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How I Became a Chairborne Ranger

March 04, 2011 | Captain Ron Casper

I am a member of the Adjutant General Corps (Human Resources), and have been for nearly 19 years.   During this time I’ve been called a lot of things for working in a less than desirable job in the Army.  That's right, I've heard it all from Desk Jockey to Pencil Pusher, but I believe my all-time favorite is Chairborne Ranger!   I mean, I understand.  There are no guts, glory, glitz or glamour in this career field and the only excitement AG Warriors have to look forward to, are the occasional paper cut and the dreaded Carpal Tunnel Syndrome – a definite career stopper!  But every once in awhile someone will ask me how I ended up in this field, and why I didn’t change my job sooner.  These questions always bring a smile to my face because the answer is just as silly today, as it was 19 years ago.

In high school I was a goof ball, okay, I’m still a goof ball, but you get the idea.  While attending high school I participated in a youth organization called The Explorers which worked directly with the local police department for adolescents desiring to work in the law enforcement field.  Not only did we learn the basics of law enforcement (fingerprints, traffic stops, writing reports), we also participated in ride-a-long programs with police officers and attended an annual Junior Police Academy at a Navy base in southern California.  So there you have it, when I wanted to join the Army, I wanted to be a member of the Military Police.  I wish it were that simple though.  At 17 years old, I required the consent, and signature, of my mother to enlist……and she refused to sign on the dotted line unless I accepted a desk job because she didn’t want me “handling a gun.”  Silly, right?  I don’t believe it was until she was watching the video from basic training that she realized the Army issued me an M16A2 and a live hand-grenade!!  Before I left for basic training, my recruiter (an MP) and I had it all worked out.   I would enlist in the Army as a 75B, and when it was time to reenlist, I would reclassify to become a member of the military police.  Funny thing happened along the way though, I became very passionate about my job.  I learned early in my career that the AG Warrior has the most important job in the Army.  What?!  The most important?! How is that possible?!  Understand what I am saying, every job in the Army is important as we work toward a common goal; however, in my job, I can impact Soldiers lives  EVERY SINGLE DAY, day in, and day out.  As soon as a Solider enters my office, I have a choice to help, or not to help, either way, I have impacted their life.   As a leader, as a person, I take great pride in taking care of Soldiers – and that is why, I’m still a Chairborne Ranger.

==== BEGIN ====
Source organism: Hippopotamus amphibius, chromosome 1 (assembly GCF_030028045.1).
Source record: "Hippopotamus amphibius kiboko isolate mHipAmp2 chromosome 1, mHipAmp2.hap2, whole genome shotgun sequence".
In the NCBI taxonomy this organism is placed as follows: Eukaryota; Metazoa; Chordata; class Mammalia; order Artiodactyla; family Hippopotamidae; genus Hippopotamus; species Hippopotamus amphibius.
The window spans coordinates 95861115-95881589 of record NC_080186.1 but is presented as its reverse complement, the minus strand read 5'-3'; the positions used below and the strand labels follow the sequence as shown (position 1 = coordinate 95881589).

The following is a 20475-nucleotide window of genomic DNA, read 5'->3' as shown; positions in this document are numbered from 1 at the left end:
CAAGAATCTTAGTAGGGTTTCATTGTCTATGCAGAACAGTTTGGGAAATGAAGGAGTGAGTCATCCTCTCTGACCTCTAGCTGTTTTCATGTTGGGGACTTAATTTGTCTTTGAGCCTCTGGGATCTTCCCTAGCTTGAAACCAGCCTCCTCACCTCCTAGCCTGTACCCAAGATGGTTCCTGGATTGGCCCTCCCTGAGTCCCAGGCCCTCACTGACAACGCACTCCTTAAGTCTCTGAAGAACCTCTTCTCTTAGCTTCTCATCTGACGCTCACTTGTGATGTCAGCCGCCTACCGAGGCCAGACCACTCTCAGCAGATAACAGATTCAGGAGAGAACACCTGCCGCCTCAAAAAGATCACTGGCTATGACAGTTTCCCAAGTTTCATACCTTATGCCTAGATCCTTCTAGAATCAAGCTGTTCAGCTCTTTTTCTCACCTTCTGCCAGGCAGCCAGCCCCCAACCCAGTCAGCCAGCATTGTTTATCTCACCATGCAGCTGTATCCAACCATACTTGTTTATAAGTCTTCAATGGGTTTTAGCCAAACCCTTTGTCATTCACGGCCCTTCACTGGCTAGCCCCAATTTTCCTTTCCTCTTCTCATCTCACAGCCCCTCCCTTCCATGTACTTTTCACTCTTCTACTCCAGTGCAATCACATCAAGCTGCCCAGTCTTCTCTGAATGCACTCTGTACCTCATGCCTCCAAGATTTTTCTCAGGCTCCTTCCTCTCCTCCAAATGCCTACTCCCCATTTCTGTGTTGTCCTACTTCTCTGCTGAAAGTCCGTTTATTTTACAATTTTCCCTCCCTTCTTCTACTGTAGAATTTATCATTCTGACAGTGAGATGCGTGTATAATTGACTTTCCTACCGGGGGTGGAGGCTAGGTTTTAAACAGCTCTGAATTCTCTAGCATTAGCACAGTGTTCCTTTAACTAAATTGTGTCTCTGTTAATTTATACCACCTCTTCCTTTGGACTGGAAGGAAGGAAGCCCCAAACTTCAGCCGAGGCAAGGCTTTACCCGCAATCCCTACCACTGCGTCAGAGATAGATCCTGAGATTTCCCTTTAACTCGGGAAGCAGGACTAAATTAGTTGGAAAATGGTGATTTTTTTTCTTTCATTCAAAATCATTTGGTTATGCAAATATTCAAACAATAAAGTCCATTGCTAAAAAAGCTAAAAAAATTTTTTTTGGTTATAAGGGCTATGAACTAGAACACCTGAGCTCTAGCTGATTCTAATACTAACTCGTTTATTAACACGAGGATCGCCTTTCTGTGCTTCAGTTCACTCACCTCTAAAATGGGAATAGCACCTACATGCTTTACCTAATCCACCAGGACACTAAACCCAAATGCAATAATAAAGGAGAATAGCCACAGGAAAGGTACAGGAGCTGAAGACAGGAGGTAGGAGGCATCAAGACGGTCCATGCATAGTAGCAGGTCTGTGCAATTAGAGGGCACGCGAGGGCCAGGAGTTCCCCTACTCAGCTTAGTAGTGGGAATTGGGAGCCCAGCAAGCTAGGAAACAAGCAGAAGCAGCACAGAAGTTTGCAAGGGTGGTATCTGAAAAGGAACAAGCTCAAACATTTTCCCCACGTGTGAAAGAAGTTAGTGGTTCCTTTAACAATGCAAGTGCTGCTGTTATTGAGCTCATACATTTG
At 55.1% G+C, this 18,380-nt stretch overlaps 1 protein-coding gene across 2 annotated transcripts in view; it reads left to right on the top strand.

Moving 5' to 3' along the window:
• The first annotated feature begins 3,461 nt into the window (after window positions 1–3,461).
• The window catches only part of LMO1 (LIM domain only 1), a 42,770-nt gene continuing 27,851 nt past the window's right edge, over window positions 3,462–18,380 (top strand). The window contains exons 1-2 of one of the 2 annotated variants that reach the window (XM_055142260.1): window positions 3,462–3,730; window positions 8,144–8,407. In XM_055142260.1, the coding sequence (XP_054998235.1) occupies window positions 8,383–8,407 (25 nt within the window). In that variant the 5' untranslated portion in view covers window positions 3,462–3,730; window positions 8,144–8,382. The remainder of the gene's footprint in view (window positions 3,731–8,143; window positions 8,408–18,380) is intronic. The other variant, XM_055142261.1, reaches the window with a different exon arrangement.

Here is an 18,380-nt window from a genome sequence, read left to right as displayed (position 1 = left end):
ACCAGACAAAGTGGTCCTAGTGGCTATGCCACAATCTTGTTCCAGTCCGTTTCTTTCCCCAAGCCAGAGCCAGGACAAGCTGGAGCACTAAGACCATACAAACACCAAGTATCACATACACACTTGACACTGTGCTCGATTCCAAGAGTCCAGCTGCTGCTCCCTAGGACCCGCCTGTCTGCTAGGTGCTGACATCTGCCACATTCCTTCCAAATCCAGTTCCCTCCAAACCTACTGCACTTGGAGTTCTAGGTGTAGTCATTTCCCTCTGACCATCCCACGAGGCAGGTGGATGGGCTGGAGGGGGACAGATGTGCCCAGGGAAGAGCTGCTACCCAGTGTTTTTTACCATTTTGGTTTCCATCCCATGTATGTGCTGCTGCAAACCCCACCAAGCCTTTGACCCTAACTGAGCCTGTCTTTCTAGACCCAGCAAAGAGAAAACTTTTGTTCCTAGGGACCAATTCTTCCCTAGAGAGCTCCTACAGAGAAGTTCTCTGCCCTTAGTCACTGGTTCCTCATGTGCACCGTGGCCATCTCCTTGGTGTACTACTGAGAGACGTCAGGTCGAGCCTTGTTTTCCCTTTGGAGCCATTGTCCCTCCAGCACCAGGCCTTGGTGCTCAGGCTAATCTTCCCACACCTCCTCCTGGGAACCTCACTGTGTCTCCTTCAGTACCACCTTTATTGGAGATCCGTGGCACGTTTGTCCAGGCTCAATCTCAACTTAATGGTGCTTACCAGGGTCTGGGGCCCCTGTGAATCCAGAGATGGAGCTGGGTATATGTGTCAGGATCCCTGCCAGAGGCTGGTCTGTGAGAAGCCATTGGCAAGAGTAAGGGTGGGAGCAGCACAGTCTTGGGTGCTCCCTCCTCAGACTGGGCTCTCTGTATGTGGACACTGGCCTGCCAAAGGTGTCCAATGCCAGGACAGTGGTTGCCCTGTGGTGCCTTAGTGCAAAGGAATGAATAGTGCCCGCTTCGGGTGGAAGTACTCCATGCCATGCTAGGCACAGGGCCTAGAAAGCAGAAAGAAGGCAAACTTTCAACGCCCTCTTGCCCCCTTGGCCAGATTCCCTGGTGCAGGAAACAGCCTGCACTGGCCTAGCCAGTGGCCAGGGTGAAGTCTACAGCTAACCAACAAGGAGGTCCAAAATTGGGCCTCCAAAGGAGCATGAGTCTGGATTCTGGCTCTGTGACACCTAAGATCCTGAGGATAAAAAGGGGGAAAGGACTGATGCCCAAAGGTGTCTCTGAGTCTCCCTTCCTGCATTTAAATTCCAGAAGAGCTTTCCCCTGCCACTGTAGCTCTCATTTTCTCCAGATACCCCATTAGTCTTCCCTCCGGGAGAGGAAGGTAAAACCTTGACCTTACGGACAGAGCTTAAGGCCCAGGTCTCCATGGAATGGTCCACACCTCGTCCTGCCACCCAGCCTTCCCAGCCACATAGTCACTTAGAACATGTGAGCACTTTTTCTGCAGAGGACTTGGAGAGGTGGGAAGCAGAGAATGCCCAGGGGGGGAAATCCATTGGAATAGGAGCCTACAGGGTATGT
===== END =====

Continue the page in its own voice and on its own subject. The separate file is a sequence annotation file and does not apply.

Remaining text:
• Hector Rojas
    3/6/2011 10:10 PM
    Thanks for this write up Sir, I certainly appreciate the job that all you guys 'behind the scenes' do to keep everything running as smooth as possible.

    Remember guys, for every 'combat' soldier, there are 7-8 support soldiers doing their best to keep that single one well taken care of.
    • Ron Casper
      3/7/2011 9:00 PM
      Thanks for the feedback gentlemen!! You are both absolutely correct....when support personnel do their jobs, it allows the 'trigger-pullers' to focus on what's really important...bringing the fight to the enemy!

  • Kenneth Fellows
    3/7/2011 2:02 AM
    great post sir speakin the truth. always remember us ground pounders love pogs cause they do the job we hate doing

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